Headline: I cried at the end of this and had to hide my tears on the plane out of fear that a flight attendant would ask me if I was okay and that’d set me off again. Based on the Colm Tóibín novel (Nick Hornby adapted it for the screen) it sees Saoirse Ronan given the chance of a new life in NYC, away from back-water Ireland. She settles in (living in a boarding house owned by Julie Walters – what a thrill!) and as you’d imagine falls in love with a young Italian stan who I also unashamedly fell in love with. Called back home, Ellis (Ronan) must choose what she wants from life. I was on the edge of my seat during the last twenty minutes of the film during her decision making process. It’s not a film necessarily full of twists and turns, it’s purely a 1h 52m drama full of love, nostalgia and self discovery but crucially it’s never plodding. Adapting this story for the screen could have seen it become an incredibly dull, worthy piece of cinema but it successfully avoids that and any mid-century period tropes that befall many pieces.
I watched this in North America so it was Zootopia for me and what an absolute gem this film is. When you don’t have children to entertain your exposure to animated films as an adult is often limited to Christmas and Easter when they’re on BBC One. I’m afraid watching animated Pixar/Disney/Dreamworks films thesedays would somehow rain on the parade of my memories of animated films in my childhood. However, I watched Wreck It Ralph last year and *adored* it and it turns out I adore this too. The attention to detail is astonishing, to the point where I feel a second (slow motion!) watch is warranted – recreating the Western world in animated form and the nuances and brands that are incorporated has fascinated me since Burger King and Gap were incorporated into Shrek 2. Touches that appeal to adults and children viewing an adult world helps create jokes that are funny to all – the annoyance of parking tickets and the sloths running the government agency are brilliant examples.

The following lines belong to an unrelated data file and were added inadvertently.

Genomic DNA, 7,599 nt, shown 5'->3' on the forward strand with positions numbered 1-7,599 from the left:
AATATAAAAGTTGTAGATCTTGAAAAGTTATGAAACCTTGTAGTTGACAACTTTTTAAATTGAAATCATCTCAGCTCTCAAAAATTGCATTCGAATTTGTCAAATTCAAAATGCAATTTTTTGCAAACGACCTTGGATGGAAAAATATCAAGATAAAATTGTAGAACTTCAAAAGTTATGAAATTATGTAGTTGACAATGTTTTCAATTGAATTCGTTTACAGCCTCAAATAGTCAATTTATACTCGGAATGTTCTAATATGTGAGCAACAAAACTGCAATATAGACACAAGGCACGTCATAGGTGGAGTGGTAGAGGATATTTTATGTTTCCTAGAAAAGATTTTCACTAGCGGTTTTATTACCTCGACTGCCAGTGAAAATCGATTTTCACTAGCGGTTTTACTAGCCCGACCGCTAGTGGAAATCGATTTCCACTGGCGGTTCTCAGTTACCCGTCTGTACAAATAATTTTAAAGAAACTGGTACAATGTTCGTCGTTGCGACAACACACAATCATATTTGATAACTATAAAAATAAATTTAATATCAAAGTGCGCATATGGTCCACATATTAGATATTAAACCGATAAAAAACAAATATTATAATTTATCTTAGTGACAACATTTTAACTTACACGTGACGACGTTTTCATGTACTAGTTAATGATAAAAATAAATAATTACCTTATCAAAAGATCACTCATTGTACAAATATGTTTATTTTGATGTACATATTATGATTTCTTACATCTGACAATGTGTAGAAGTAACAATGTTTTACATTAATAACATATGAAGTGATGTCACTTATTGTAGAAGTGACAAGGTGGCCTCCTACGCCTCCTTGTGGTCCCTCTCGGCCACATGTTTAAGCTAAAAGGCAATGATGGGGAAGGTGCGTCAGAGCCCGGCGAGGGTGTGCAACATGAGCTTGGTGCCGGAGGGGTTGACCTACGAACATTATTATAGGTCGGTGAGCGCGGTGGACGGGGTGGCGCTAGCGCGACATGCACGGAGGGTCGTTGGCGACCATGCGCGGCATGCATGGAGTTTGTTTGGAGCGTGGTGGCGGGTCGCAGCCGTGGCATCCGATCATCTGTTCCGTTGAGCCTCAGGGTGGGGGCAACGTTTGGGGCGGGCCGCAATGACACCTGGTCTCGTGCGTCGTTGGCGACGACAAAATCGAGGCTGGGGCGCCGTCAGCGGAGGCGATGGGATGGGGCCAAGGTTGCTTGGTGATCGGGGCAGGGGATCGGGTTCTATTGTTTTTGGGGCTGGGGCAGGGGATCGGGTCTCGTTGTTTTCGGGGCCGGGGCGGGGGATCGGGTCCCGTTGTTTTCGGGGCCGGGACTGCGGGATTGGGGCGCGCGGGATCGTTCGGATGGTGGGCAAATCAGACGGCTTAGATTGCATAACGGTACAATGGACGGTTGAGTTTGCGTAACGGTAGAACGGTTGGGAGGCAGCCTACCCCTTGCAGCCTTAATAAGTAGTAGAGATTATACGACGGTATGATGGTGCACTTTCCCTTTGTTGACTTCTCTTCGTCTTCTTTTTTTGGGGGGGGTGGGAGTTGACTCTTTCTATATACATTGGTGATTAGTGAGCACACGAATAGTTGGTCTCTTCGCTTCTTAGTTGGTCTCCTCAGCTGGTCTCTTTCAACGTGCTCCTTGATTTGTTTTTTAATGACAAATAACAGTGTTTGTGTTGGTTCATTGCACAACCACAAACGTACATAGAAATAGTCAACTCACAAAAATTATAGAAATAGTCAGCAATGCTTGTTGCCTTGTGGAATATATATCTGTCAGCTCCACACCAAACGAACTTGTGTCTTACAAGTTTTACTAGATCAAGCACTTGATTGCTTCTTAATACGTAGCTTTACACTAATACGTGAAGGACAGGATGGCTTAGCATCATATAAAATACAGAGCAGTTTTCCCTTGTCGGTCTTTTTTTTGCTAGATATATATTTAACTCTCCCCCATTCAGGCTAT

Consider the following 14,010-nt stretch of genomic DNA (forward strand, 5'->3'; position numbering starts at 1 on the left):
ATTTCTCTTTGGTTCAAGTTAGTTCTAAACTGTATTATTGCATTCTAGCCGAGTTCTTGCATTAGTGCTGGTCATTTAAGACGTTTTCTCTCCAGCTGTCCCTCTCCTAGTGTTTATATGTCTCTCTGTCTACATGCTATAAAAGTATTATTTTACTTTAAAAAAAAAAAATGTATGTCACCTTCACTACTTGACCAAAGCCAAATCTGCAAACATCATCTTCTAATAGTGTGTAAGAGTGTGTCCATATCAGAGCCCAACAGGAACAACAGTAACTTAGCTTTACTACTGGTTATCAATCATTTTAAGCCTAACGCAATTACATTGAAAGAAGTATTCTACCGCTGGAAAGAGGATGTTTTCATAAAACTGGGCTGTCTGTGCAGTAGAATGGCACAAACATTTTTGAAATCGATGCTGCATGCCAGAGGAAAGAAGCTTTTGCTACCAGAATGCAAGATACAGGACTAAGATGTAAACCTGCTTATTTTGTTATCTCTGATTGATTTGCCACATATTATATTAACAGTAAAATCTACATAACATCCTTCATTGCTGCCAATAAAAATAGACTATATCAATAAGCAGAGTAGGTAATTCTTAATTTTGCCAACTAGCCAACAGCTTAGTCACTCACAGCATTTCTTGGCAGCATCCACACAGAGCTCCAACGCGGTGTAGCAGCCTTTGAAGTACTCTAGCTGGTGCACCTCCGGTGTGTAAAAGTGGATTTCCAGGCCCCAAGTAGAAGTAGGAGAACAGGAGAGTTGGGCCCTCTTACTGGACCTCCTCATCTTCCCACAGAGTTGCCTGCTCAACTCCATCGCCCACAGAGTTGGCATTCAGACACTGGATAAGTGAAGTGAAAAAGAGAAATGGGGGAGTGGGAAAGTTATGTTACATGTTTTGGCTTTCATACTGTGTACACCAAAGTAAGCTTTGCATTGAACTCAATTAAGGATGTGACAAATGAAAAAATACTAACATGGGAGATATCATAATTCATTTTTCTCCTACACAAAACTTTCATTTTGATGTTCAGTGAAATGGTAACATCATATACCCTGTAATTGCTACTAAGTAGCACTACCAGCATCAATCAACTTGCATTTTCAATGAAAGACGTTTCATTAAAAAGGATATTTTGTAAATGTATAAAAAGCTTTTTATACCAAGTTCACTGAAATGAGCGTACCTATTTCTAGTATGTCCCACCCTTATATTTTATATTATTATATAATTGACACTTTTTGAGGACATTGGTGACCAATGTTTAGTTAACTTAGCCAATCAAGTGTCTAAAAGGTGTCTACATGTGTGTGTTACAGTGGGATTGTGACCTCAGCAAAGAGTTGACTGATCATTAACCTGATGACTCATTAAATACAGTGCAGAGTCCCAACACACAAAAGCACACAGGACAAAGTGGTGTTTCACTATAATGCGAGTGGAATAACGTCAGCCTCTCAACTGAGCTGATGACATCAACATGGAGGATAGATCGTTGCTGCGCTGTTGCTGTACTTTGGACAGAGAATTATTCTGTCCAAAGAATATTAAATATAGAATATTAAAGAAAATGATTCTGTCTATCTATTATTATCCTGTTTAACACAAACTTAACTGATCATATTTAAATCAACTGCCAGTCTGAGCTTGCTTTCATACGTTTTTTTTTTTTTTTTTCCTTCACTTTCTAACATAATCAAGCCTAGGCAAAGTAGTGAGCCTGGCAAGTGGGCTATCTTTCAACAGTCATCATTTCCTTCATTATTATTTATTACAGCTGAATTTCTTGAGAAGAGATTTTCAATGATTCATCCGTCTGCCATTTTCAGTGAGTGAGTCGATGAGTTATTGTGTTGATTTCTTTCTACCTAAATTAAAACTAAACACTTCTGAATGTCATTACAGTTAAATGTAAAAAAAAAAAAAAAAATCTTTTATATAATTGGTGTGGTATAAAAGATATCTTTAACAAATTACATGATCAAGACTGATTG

The overall philosophy behind this film is acceptance of others from different backgrounds, something that children have an inept feel for when young – in fact this film almost serves more as a reminder to the adults than anyone else. Little Jimmy will play with any boy and girl and it’s only through years of being surrounded by casual racism from parents and elders that opinions are hardened and formed. An all star cast, a feel good vibe and a catchy theme song courtesy of Shakira the gazelle cements this film as a new found favourite of mine.
Follow The Money
I like my foreign, Scandi-noir drama but BLOODY HELL there’s a lot of it these days. I already feel like I’m behind on most things and then another “must watch Danish thriller” comes along. I heard good reports about this so watched the first two episodes before they disappeared off iPlayer. A few more days passed and I suddenly thought “why should I watch anymore?”. I’d given it two hours of my time and hadn’t thought about it since then so that’s that – I’m moving on. Undoubtedly (as with many dramas) it probably became amazing by episode 6 but alas, FtM’s time for me was up. Kudos for the opening titles though: they were by far the best bit*
*on that note, why is British TV so afraid of great opening title sequences? It feels to me like we can’t wait to get them over with; some shows barely breaking the 30 second mark. Throw up some actors names and a director with some quirky shots and animation and it can set up a show properly, and become a staple. Please Like Me, which I’ve blogged about before, incorporated the opening titles as a key part of the show and I loved it for it.
The Day Today